Professors: Alex Argyros, Charles R. Bambach, Richard Brettell, David F. Channell, Milton A. Cohen, Fred I. Curchack, R. David Edmunds, Gavin R.G. Hambly, Dennis M. Kratz, Thomas Linehan, Mihai Nadin, Zsuzsanna Ozsvath, Stephen G. Rabe, Tim Redman, R. Clay Reynolds, Thomas Riccio, Robert X. Rodriguez, W. Jackson Rushing III, Rainer Schulte, Frederick Turner
Associate Professors: Esteban R. Egea, Pamela Gossin, Cynthia Haynes, Midori Kitagawa, Adrienne L. McLean, Patricia Michaelson, Robert Nelsen, John J. Pomara, Erin A. Smith, Gerald L. Soliday, Deborah Stott, Theresa M. Towner, Marilyn Waligore, Daniel Wickberg, Michael Wilson
Assistant Professors: Sean Cotter, Carla Gerona, Michelle Nickerson, Venus O. Reese, Natalie Ring, Scott Swearingen, Dean Terry
Senior Lecturers: John F. Barber, Lisa Bell, Kelly P. Durbin, Maria Engen, Kathryn C. Evans,
Emeritus Professors: Joan Chandler, Esteban R. Egea, S. Michael Simpson, Gerald L. Soliday
Within the Graduate Program in Arts and Technology, most courses are offered under the rubric of Arts and Technology (ATEC), but the degree plan also includes courses in Aesthetic Studies (HUAS), History of Ideas (HUHI), and Studies in Literature (HUSL).
Within the Graduate Program in the Humanities, most courses are offered within the three main areas of concentration: Aesthetic Studies (HUAS), History of Ideas (HUHI), and Studies in Literature (HUSL), and students seeking the M.A. or Ph.D. degrees in humanities must take courses in all three areas. The fourth area and other courses, including core courses required of all students, are offered under the rubric Humanities (HUMA).
Within the Graduate Program in History, most courses are offered within History (HIST) and History of Ideas (HUHI) but students may also take courses in Aesthetic Studies (HUAS) and Studies in Literature (HUSL).
All our graduate programs are designed to provide students a flexible, interdisciplinary context within which to pursue a program of study built on connections among specific courses and the areas of concentration. Offerings include not only seminars stressing the interpretation and criticism of specific works and issues but also ensembles, studios, and workshops in which the activity of creation and/or performance becomes the primary means of learning.
The School of Arts & Humanities provides specialized facilities for
academic research and creative expression. The
The University’s general admission requirements are discussed here.
Each application is considered on its individual merits. Normally students applying for admission to the Graduate Program in Arts and Technology should have a previous academic degree (B.A. or B.S.) in an appropriate field (i.e., Art, Computer Science), a grade point average of 3.3 (especially in upper-division undergraduate work), and evidence of previous course work and/or expertise in the creative arts and digital technology.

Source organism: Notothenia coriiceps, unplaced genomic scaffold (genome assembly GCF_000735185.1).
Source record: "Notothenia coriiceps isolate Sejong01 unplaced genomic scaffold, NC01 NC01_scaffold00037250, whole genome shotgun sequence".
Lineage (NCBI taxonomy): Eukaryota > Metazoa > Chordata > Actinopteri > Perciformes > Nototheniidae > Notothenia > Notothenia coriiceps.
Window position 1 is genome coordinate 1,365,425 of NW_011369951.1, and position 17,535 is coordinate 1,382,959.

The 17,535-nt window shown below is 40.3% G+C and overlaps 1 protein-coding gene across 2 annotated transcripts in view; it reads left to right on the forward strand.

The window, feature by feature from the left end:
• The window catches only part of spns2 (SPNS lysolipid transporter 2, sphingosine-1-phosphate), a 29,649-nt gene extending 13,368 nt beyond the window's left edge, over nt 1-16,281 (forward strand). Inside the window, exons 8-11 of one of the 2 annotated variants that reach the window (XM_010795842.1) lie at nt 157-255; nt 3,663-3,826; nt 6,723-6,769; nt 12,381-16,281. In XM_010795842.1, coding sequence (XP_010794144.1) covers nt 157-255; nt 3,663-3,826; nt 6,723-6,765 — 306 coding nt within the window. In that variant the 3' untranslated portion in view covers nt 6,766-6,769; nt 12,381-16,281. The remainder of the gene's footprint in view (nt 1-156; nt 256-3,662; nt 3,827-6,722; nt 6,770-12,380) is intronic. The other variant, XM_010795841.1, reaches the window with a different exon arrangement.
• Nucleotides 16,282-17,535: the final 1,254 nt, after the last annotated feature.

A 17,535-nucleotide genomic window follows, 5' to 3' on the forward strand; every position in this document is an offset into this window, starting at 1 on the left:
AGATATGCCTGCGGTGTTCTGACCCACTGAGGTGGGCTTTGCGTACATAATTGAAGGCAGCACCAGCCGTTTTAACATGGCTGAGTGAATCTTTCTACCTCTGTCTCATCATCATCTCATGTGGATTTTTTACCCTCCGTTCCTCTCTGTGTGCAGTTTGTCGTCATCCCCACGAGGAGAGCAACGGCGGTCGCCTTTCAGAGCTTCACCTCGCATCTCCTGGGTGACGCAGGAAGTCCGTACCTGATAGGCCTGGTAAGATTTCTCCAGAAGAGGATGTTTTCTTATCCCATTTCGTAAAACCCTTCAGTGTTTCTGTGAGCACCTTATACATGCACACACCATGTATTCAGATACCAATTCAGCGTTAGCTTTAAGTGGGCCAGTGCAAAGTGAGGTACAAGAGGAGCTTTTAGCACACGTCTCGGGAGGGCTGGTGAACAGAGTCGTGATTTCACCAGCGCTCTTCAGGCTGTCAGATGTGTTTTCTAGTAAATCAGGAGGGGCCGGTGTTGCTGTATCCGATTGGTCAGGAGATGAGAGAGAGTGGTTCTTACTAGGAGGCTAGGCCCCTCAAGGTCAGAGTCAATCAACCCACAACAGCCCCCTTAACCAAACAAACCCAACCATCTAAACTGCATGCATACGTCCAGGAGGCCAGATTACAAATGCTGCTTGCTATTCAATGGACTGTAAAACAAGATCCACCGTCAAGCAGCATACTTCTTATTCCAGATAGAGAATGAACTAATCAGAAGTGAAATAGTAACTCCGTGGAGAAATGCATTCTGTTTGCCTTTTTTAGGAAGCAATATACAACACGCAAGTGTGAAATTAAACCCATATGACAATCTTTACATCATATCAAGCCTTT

Normally students applying for admission to the Graduate Program in Humanities should have previous academic degrees (B.A. or M.A.) in arts and humanities fields and a grade point average of 3.3 (especially in upper-division undergraduate or graduate work).
Normally students applying for admission to the Graduate Program in History should have a previous degree (B.A. or B.S.) in history or related disciplines and a grade point average of 3.3 (especially in upper-division undergraduate work).
Students can pursue the graduate degrees in humanities on a full- or part-time basis. Full-time students normally register for nine or more semester hours per term. The school takes care to accommodate part-time study by scheduling both day and night classes, thus allowing students flexibility in organizing individual schedules.
The University’s general degree requirements are discussed here.
The approach to graduate education in the
Courses meeting degree requirements are normally chosen from the core
courses and the areas of concentration within the
Active involvement in the process of artistic creation and performance is basic to the design of the Aesthetic Studies area of concentration. Therefore, students working in the Graduate Program in the Humanities at the M.A. level with an emphasis on Aesthetic Studies are required to take at least one ensemble/workshop, and those working toward a Ph.D. with an emphasis on this area are required to take at least one additional ensemble/workshop. Students undertaking creative projects for master’s portfolios or doctoral dissertations must demonstrate their competency as artists by including in their degree plans a minimum number of studios, ensembles, or workshops related to a proposed medium: two for the M.A. and four for the Ph.D.
The research interests of the faculty reflect the interdisciplinary mission of the School. In addition to the research activities of individual faculty, five centers and institutes that promote interdisciplinary research are located within the School: The Center for Translation Studies; the Center for Holocaust Studies; the Institute for Professional Communication; the Institute for Interactive Arts and Technology; and the Center for the Interdisciplinary Study of Museums. Since the School combines the Humanities and the Arts, many faculty are engaged in the creation and performance of artistic works in music, drama, and the visual arts.